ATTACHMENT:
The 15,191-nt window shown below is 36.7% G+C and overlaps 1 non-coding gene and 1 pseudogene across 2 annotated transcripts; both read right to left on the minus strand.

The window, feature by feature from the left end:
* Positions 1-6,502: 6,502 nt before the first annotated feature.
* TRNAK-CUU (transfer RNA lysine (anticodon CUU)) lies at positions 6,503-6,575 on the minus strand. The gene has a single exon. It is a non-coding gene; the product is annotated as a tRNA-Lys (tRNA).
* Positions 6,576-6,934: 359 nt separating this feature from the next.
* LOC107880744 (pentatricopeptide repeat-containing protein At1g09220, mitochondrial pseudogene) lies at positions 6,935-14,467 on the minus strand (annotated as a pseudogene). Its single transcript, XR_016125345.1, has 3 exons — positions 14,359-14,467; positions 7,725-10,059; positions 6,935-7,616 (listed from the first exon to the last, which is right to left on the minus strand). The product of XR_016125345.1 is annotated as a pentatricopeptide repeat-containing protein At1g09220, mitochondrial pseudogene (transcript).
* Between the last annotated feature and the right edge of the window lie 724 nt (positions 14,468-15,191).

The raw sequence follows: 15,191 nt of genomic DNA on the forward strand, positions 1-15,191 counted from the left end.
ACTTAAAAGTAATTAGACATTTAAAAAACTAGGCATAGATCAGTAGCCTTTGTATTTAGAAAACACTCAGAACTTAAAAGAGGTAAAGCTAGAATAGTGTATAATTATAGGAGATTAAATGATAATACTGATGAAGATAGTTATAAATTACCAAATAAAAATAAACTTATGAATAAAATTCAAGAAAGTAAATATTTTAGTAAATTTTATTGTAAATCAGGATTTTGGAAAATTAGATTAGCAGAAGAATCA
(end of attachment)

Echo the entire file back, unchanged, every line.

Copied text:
The 15,191-nt window shown below is 36.7% G+C and overlaps 1 non-coding gene and 1 pseudogene across 2 annotated transcripts; both read right to left on the minus strand.

The window, feature by feature from the left end:
* Positions 1-6,502: 6,502 nt before the first annotated feature.
* TRNAK-CUU (transfer RNA lysine (anticodon CUU)) lies at positions 6,503-6,575 on the minus strand. The gene has a single exon. It is a non-coding gene; the product is annotated as a tRNA-Lys (tRNA).
* Positions 6,576-6,934: 359 nt separating this feature from the next.
* LOC107880744 (pentatricopeptide repeat-containing protein At1g09220, mitochondrial pseudogene) lies at positions 6,935-14,467 on the minus strand (annotated as a pseudogene). Its single transcript, XR_016125345.1, has 3 exons — positions 14,359-14,467; positions 7,725-10,059; positions 6,935-7,616 (listed from the first exon to the last, which is right to left on the minus strand). The product of XR_016125345.1 is annotated as a pentatricopeptide repeat-containing protein At1g09220, mitochondrial pseudogene (transcript).
* Between the last annotated feature and the right edge of the window lie 724 nt (positions 14,468-15,191).

The raw sequence follows: 15,191 nt of genomic DNA on the forward strand, positions 1-15,191 counted from the left end.
ACTTAAAAGTAATTAGACATTTAAAAAACTAGGCATAGATCAGTAGCCTTTGTATTTAGAAAACACTCAGAACTTAAAAGAGGTAAAGCTAGAATAGTGTATAATTATAGGAGATTAAATGATAATACTGATGAAGATAGTTATAAATTACCAAATAAAAATAAACTTATGAATAAAATTCAAGAAAGTAAATATTTTAGTAAATTTTATTGTAAATCAGGATTTTGGAAAATTAGATTAGCAGAAGAATCA